Thanks for the quick response. Linux's top fooled me quite a bit.
Excuse me for the false report.
2011/12/29 Tom Lane <tgl(at)sss(dot)pgh(dot)pa(dot)us>
> havasvolgyi(dot)otto(at)gmail(dot)com writes:
> > The following bug has been logged on the website:
> > Bug reference: 6365
> > Logged by: Otto Havasvölgyi
> > Email address: havasvolgyi(dot)otto(at)gmail(dot)com
> > PostgreSQL version: 9.1.2
> > Operating system: Win XP SP2 x86; Linux Debian 2.6.32 kernel x64
> > Description:
> > The bug can be reproduced with pgbench:
> I see no memory leak with this example.
> I suspect you are being fooled by tools that report shared memory as
> being used by a process only after it first touches a given page of
> shared memory ("top" on Linux does that, for example). This will cause
> the apparent memory consumption of any long-lived backend to increase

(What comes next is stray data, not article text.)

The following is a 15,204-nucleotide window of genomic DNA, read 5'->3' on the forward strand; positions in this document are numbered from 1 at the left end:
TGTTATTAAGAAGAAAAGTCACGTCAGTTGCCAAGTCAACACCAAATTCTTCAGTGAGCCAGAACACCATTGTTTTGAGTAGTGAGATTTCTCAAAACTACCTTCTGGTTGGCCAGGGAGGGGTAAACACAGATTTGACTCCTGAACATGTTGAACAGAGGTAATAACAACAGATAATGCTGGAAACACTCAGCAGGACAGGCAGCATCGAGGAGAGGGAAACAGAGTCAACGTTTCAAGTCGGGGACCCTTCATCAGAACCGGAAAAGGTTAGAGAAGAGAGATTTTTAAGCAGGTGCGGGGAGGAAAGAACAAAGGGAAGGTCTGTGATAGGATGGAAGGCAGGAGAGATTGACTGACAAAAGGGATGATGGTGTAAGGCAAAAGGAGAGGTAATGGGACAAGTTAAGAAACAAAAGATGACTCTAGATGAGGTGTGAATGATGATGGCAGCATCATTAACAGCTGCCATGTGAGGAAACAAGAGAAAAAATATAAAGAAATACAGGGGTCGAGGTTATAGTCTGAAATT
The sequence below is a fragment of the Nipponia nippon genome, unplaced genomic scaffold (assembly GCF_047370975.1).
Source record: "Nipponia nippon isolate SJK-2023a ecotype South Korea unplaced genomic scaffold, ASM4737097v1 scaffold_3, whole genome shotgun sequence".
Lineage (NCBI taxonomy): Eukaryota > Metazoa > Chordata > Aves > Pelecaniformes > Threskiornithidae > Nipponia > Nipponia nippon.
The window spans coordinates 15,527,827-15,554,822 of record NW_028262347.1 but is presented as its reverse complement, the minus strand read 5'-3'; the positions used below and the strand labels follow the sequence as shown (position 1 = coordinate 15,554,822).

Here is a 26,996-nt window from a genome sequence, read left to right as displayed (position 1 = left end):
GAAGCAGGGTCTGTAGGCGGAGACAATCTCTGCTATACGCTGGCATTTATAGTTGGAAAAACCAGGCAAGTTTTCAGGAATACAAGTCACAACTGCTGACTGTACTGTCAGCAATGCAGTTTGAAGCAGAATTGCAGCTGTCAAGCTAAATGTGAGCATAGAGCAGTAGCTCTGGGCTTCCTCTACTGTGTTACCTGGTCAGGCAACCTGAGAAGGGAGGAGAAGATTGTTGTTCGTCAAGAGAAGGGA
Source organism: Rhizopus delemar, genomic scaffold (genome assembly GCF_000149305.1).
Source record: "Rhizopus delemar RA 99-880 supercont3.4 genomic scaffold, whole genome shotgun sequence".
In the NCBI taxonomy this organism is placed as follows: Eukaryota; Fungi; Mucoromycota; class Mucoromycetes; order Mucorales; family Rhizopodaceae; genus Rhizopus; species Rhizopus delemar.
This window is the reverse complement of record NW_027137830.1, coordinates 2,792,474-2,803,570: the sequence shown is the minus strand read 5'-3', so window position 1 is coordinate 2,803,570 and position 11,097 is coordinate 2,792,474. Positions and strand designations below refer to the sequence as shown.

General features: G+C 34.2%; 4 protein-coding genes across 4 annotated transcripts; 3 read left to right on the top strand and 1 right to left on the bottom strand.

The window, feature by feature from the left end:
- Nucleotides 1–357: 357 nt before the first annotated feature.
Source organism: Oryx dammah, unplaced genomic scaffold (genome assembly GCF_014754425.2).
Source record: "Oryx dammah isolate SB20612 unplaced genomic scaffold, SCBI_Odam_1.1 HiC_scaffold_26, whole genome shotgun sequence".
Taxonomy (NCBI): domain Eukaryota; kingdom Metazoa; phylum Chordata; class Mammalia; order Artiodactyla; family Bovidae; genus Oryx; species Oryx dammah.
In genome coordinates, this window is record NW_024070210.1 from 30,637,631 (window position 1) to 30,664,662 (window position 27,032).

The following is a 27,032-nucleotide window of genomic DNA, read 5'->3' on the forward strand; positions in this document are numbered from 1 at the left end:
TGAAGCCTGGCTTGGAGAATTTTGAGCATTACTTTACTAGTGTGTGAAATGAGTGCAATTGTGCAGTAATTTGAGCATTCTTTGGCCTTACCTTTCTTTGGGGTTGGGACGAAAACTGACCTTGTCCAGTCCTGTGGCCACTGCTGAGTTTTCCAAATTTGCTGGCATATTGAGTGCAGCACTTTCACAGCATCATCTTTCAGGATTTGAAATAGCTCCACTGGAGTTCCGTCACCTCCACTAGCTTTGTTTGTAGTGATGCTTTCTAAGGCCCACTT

> until it has touched every available shared buffer. But that's not a
> leak, just an artifact of the reporting tool. You can confirm for
> yourself that that's what's happening by reducing shared_buffers to
> a few megabytes and observing that reported memory usage increases up
> to that much and then stops growing.
> On Linux, I find that watching the "VIRT" column of top output is a
> far more reliable guide to whether a memory leak is actually occuring.
> Can't offer any suggestions as to what to use on Windows.
> regards, tom lane
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